Economic Confidence Index score of -11 three points below five-year high
PRINCETON, NJ -- Americans continue to remain as upbeat about the economy as they have been at any point in the last five years. Although they are still more negative than positive about the economy overall, their -11 score on Gallup's Economic Confidence Index this past week is three points off the five-year best of -8 from two weeks ago.
The latest weekly average is a two-point improvement over last week's -13, which was down five points from the Jan. 28-Feb. 3 high. The fact that confidence did not decline this past week suggests surging gas prices have not shaken Americans' confidence in the economy yet. Even with high gas prices and the looming battle in Washington, D.C., over the budget sequester, stock values remain high, which could be the most important factor in Americans' stronger economic confidence this year.
Gallup's Economic Confidence Index is based on Americans' ratings of current economic conditions in the United States as well as their assessment of whether the economy is getting better or worse.
Gallup Daily tracking from last week finds 19% of Americans rating current U.S. economic conditions as excellent or good, while 34% say they are poor. That net score of -15 for current conditions compares with -19 from the prior week (18% excellent good and 37% poor) and is one of the more positive readings of the last five years.
The -13 net current conditions score from two weeks ago was the highest since the financial crisis. Prior to that, in early 2008, there were a couple of weeks when more Americans thought the economy was excellent or good than poor.
Meanwhile, 44% of Americans say the economy is getting better and 51% say it is getting worse, unchanged from the prior week. At no point in the last five years have more Americans said the economy was getting better than getting worse. The closest was an average 47% better, 48% worse last fall during the week prior to the presidential election.
The low points in economic outlook generally came during the recession in 2008-2009.
While there are certainly positive signs for the U.S. economy, such as a strong stock market and indications of a recovering housing market, few would deny that it remains in a fragile state. Experts generally expect economic growth to be modest this year, with potential threats to the economy from scheduled large-scale cuts in government spending and high gas prices.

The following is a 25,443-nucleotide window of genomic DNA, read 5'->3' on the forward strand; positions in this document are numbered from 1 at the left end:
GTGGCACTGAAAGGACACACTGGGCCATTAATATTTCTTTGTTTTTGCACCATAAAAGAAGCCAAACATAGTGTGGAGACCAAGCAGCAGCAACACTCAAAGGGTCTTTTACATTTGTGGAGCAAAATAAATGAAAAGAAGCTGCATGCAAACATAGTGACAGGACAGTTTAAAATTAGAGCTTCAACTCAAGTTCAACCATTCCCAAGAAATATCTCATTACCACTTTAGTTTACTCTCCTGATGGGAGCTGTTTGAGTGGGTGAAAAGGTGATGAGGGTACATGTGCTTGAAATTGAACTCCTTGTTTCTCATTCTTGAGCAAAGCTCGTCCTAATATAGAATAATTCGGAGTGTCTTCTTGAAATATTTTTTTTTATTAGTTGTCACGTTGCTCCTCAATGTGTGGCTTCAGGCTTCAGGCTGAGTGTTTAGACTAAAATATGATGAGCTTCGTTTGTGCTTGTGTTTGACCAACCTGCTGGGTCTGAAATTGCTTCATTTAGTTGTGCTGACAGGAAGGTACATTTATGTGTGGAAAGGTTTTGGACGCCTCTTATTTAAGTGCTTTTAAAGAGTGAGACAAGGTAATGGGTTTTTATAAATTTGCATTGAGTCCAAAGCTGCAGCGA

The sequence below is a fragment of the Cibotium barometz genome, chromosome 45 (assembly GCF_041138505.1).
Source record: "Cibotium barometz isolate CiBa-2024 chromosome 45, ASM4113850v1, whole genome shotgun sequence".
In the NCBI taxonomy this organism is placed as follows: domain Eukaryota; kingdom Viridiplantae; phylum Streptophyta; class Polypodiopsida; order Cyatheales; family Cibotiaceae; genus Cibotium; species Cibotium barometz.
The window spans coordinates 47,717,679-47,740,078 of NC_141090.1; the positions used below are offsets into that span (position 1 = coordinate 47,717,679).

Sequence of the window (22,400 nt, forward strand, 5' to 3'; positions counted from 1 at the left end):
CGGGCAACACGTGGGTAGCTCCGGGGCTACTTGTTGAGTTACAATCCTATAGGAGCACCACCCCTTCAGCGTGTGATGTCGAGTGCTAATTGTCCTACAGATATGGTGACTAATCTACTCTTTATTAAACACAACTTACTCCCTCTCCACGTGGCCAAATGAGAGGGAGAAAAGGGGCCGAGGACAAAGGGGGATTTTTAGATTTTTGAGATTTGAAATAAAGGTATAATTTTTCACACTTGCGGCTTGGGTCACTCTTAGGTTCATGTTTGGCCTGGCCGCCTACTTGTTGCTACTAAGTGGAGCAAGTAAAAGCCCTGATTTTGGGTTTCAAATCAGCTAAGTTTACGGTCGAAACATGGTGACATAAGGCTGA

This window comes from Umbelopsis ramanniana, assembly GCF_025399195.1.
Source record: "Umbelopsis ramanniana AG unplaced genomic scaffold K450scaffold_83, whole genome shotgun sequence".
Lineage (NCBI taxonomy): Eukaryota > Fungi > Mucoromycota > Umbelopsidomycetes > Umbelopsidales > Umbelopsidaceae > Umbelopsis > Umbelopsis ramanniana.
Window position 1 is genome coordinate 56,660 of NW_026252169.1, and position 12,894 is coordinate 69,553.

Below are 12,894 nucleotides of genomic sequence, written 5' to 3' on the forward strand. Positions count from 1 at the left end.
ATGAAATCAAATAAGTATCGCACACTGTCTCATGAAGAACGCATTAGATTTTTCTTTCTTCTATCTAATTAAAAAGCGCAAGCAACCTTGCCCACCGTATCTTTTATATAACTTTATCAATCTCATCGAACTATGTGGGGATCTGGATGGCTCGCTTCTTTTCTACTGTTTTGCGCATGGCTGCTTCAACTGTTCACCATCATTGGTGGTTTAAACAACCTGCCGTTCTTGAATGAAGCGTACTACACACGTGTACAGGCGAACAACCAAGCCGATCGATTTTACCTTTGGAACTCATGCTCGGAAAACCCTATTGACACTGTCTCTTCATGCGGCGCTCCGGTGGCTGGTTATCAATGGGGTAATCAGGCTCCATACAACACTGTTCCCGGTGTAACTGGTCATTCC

Nevertheless, Americans' economic mood remains about as good as any point in the last five years. Americans have proven to be generally resilient to potentially challenging economic events such as the fiscal cliff budget negotiations in late December and early January, a reduction in take-home pay for most workers given the expiration of the Social Security payroll tax holiday, and now surging gas prices. Still, the public continues to view the economy more negatively than positively as a whole and continues to rank it as the most important problem facing the country.
Gallup.com reports results from these indexes in daily, weekly, and monthly averages and in Gallup.com stories. Complete trend data are always available to view and export in the following charts:
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Results are based on telephone interviews conducted as part of Gallup Daily tracking Feb. 11-17, 2013, with a random sample of 3,576 adults, aged 18 and older, living in all 50 U.S. states and the District of Columbia.
For results based on the total sample of national adults, one can say with 95% confidence that the margin of sampling error is ±2 percentage points.
Interviews are conducted with respondents on landline telephones and cellular phones, with interviews conducted in Spanish for respondents who are primarily Spanish-speaking. Each sample of national adults includes a minimum quota of 50% cellphone respondents and 50% landline respondents, with additional minimum quotas by region. Landline telephone numbers are chosen at random among listed telephone numbers. Cellphones numbers are selected using random-digit-dial methods. Landline respondents are chosen at random within each household on the basis of which member had the most recent birthday.
Samples are weighted to correct for unequal selection probability, nonresponse, and double coverage of landline and cell users in the two sampling frames. They are also weighted to match the national demographics of gender, age, race, Hispanic ethnicity, education, region, population density, and phone status (cellphone only/landline only/both, cellphone mostly, and having an unlisted landline number). Demographic weighting targets are based on the March 2012 Current Population Survey figures for the aged 18 and older U.S. population. Phone status targets are based on the July-December 2011 National Health Interview Survey. Population density targets are based on the 2010 census. All reported margins of sampling error include the computed design effects for weighting.
In addition to sampling error, question wording and practical difficulties in conducting surveys can introduce error or bias into the findings of public opinion polls.
For more details on Gallup's polling methodology, visit http://www.gallup.com/.